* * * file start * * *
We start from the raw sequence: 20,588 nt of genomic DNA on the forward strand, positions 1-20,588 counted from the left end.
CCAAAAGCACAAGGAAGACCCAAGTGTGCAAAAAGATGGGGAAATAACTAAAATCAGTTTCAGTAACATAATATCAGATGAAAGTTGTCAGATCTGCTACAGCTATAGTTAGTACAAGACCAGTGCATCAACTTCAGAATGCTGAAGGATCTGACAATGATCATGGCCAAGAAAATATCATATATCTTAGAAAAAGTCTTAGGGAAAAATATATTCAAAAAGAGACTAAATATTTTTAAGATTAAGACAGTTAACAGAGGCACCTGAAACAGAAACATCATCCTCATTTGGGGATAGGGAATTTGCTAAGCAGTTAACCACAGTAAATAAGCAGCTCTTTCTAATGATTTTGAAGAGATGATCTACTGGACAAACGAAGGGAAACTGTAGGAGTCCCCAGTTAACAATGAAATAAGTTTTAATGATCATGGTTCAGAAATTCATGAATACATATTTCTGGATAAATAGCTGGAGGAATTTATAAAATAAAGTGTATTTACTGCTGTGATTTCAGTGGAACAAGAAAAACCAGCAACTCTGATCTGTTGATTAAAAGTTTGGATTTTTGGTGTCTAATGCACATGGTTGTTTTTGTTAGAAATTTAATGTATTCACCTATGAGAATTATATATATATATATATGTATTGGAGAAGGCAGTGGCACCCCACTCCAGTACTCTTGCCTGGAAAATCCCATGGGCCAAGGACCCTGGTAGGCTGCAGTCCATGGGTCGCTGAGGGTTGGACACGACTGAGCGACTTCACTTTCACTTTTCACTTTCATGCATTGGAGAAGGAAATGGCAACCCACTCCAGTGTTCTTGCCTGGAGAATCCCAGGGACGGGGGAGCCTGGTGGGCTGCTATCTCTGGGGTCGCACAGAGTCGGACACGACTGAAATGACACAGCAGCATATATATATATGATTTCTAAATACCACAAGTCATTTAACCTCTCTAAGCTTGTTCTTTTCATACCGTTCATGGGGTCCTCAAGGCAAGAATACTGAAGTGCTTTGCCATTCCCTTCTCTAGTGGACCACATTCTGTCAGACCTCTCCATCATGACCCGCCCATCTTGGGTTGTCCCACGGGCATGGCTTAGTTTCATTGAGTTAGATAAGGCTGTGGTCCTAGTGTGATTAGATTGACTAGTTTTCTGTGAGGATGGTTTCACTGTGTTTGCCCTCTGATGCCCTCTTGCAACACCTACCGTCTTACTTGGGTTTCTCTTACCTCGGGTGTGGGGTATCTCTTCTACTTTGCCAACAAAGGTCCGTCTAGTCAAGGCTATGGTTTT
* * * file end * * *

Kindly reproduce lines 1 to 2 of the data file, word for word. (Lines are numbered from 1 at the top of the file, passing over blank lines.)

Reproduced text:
We start from the raw sequence: 20,588 nt of genomic DNA on the forward strand, positions 1-20,588 counted from the left end.
CCAAAAGCACAAGGAAGACCCAAGTGTGCAAAAAGATGGGGAAATAACTAAAATCAGTTTCAGTAACATAATATCAGATGAAAGTTGTCAGATCTGCTACAGCTATAGTTAGTACAAGACCAGTGCATCAACTTCAGAATGCTGAAGGATCTGACAATGATCATGGCCAAGAAAATATCATATATCTTAGAAAAAGTCTTAGGGAAAAATATATTCAAAAAGAGACTAAATATTTTTAAGATTAAGACAGTTAACAGAGGCACCTGAAACAGAAACATCATCCTCATTTGGGGATAGGGAATTTGCTAAGCAGTTAACCACAGTAAATAAGCAGCTCTTTCTAATGATTTTGAAGAGATGATCTACTGGACAAACGAAGGGAAACTGTAGGAGTCCCCAGTTAACAATGAAATAAGTTTTAATGATCATGGTTCAGAAATTCATGAATACATATTTCTGGATAAATAGCTGGAGGAATTTATAAAATAAAGTGTATTTACTGCTGTGATTTCAGTGGAACAAGAAAAACCAGCAACTCTGATCTGTTGATTAAAAGTTTGGATTTTTGGTGTCTAATGCACATGGTTGTTTTTGTTAGAAATTTAATGTATTCACCTATGAGAATTATATATATATATATATGTATTGGAGAAGGCAGTGGCACCCCACTCCAGTACTCTTGCCTGGAAAATCCCATGGGCCAAGGACCCTGGTAGGCTGCAGTCCATGGGTCGCTGAGGGTTGGACACGACTGAGCGACTTCACTTTCACTTTTCACTTTCATGCATTGGAGAAGGAAATGGCAACCCACTCCAGTGTTCTTGCCTGGAGAATCCCAGGGACGGGGGAGCCTGGTGGGCTGCTATCTCTGGGGTCGCACAGAGTCGGACACGACTGAAATGACACAGCAGCATATATATATATGATTTCTAAATACCACAAGTCATTTAACCTCTCTAAGCTTGTTCTTTTCATACCGTTCATGGGGTCCTCAAGGCAAGAATACTGAAGTGCTTTGCCATTCCCTTCTCTAGTGGACCACATTCTGTCAGACCTCTCCATCATGACCCGCCCATCTTGGGTTGTCCCACGGGCATGGCTTAGTTTCATTGAGTTAGATAAGGCTGTGGTCCTAGTGTGATTAGATTGACTAGTTTTCTGTGAGGATGGTTTCACTGTGTTTGCCCTCTGATGCCCTCTTGCAACACCTACCGTCTTACTTGGGTTTCTCTTACCTCGGGTGTGGGGTATCTCTTCTACTTTGCCAACAAAGGTCCGTCTAGTCAAGGCTATGGTTTT